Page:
- The Washington Times - Tuesday, March 23, 2004

Griffin’s ‘D’ day

Few top-flight celebrities will admit to their inevitable descent from the A-list. Comedian Kathy Griffin knows she’ll never get there, so she embraces her status as a self-proclaimed D-lister.

It has its perks.

“It’s actually something I embrace and enjoy,” the brassy comic says during a recent phone interview to promote her new hourlong Bravo special, “Kathy Griffin: The D List,” airing at 9 tonight on the cable channel.

“Other people like to raise the bar; I like to lower it,” Miss Griffin says. “I can always leap over it and say, ‘I’ve won.’”

The program essentially boils down her stand-up routine into celebrity-obsessed nuggets.

Taped at the Laugh Factory in West Hollywood, “The D List” recalls her real-life encounters with Whitney Houston, Anna Nicole Smith and other notorious celebrities or quasi-stars. Some of the stories could use some editing, and Miss Griffin’s stand-up style has more asides than actual punch lines. But those hungry for gossip will simply sit back and say, “ah.”

Not everyone enjoys being on the receiving end of her barbed wit. Yet most, such as MTV reality darling Jessica Simpson, have told her she can fire at will.

Miss Griffin says her knack for knocking the powerful, or anyone for that matter, began on the home front.

“I came from a family where you’re called on the carpet for anything,” she says.

Her relentless needling may have had a negative effect on a career that can’t take a direct hit. She complains that some talk shows are leery of bringing her on because of the things she has said.

She, refuses, however, to name those shows. Even D-listers have their priorities.

While Miss Griffin’s shtick depends on celebrities behaving badly, she also draws material from the reality-show ranks.

She eagerly embraced the genre before the rest of us did and even starred briefly on an MTV show, “Kathy’s So Called Reality,” which kept a running commentary on the sundry happenings on various shows. However, she says the genre is getting a tad too dumb for her tastes.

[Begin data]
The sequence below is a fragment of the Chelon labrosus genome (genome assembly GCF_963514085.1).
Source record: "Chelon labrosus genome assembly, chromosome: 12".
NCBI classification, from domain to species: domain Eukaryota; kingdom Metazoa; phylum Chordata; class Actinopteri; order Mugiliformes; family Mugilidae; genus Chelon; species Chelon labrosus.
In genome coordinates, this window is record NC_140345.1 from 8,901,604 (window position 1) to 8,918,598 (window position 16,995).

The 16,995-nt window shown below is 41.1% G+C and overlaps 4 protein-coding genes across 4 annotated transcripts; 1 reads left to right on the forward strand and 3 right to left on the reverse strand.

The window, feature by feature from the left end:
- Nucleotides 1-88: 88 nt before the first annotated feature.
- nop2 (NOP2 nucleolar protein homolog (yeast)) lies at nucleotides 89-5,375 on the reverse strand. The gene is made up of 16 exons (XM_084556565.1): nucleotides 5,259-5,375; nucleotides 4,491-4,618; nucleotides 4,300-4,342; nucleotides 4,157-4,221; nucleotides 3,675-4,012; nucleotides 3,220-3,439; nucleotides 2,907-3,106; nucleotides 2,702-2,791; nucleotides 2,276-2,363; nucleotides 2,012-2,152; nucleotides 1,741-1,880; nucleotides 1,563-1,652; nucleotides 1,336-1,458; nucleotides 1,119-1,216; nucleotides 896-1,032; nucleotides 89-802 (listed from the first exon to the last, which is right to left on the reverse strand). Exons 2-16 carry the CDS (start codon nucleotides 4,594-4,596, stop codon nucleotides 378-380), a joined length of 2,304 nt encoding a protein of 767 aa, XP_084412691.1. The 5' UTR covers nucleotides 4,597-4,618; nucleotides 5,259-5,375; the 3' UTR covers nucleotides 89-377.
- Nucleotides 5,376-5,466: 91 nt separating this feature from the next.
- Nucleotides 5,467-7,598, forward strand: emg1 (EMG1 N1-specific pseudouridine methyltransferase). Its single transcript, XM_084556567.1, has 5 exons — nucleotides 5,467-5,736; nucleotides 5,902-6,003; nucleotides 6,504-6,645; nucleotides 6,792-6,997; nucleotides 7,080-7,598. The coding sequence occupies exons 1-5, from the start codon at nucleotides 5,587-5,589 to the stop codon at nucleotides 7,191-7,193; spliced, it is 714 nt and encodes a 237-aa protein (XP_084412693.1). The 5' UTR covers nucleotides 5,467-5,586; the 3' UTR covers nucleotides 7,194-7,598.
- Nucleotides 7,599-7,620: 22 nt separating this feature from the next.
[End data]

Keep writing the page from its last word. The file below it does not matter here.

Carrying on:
“Some of them are still fantastic. I love ‘America’s Next Top Model,’” says Miss Griffin, who tried on reality for size by participating in the first “Celebrity Mole” on ABC and also by hosting NBC’s “Average Joe.” Too many contestants are, as she indelicately puts it, “morons.”

“I’m tired of seeing just stupid people hooking up,” Miss Griffin says.

The reality-show culture rewards the intellectually indifferent, she adds. Case in point: the episodes taped a short time after September 11 on CBS’ “Big Brother”.

“Nobody ever mentioned missing reading the newspaper,” Miss Griffin notes — not even a contestant who lost a relative in the twin towers.

“On the first season of ‘Big Brother,’ they all argued about whether Lincoln was the president. That drives me crazy.”

Miss Griffin’s stand-up routines changed forever thanks to her appearances on NBC’s “Seinfeld.”

After her first-time visit, she riffed about her experience on an HBO comedy special. That led Mr. Seinfeld and company to bring her back to the sitcom as a character who mixed it up with Jerry, then got her revenge by turning her harangues about him into a one-woman show.

“It’s how my act evolved,” Miss Griffin says.

The comedian makes no apologies for her celebrity-driven stand-up. People want to know the truth behind all those glamorous faces, like a certain Texas-born beauty with a reality show on E!

“When I met Anna Nicole Smith, I couldn’t take my eyes off her,” she says. “Is she really like she is on the show? She is.”

Folk’ returns

Showtime is giving the Bravo network some competition when it comes to homosexual-based programming.

The network is bringing back its original series “Queer as Folk” for a fourth season, beginning April 18, Associated Press reports.

The season’s 14 new hourlong episodes — focusing on the relationships, careers, loves and challenges of a group of homosexual men and women living in Pittsburgh — will continue to air on Sundays at 10 p.m.

“Queer as Folk” stars Michelle Clunie, Robert Gant, Thea Gill, Gale Harold, Randy Harrison, Scott Lowell, Peter Paige, Hal Sparks and Sharon Gless. The network’s new series, “The L Word,” which quickly earned a renewal by Showtime executives, tells love stories from a mostly lesbian perspective.

Arresting new DVDs

The granddaddy of reality television shows isn’t “The Real World” or “Survivor.”

It’s Fox TV’s “Cops,” which this week is releasing a trio of new DVDs featuring never-before-aired footage.

Each of the show’s three new DVD titles, “Bad Girls,” “Caught in the Act” and “Shots Fired,” includes previously aired material as well as 17 minutes of footage too raw for television standards. By raw, we mean a melange of profanity and nudity from people who really should know better. The titillation factor might draw some to these DVDs for those outtakes alone, but it’s the depressing humanity on display that supplies the most guilty enjoyment.

The show, which has filmed more than 500 episodes, first hit the air in 1989. The DVD releases retail for $14.98.

Compiled by Christian Toto from staff and wire reports.

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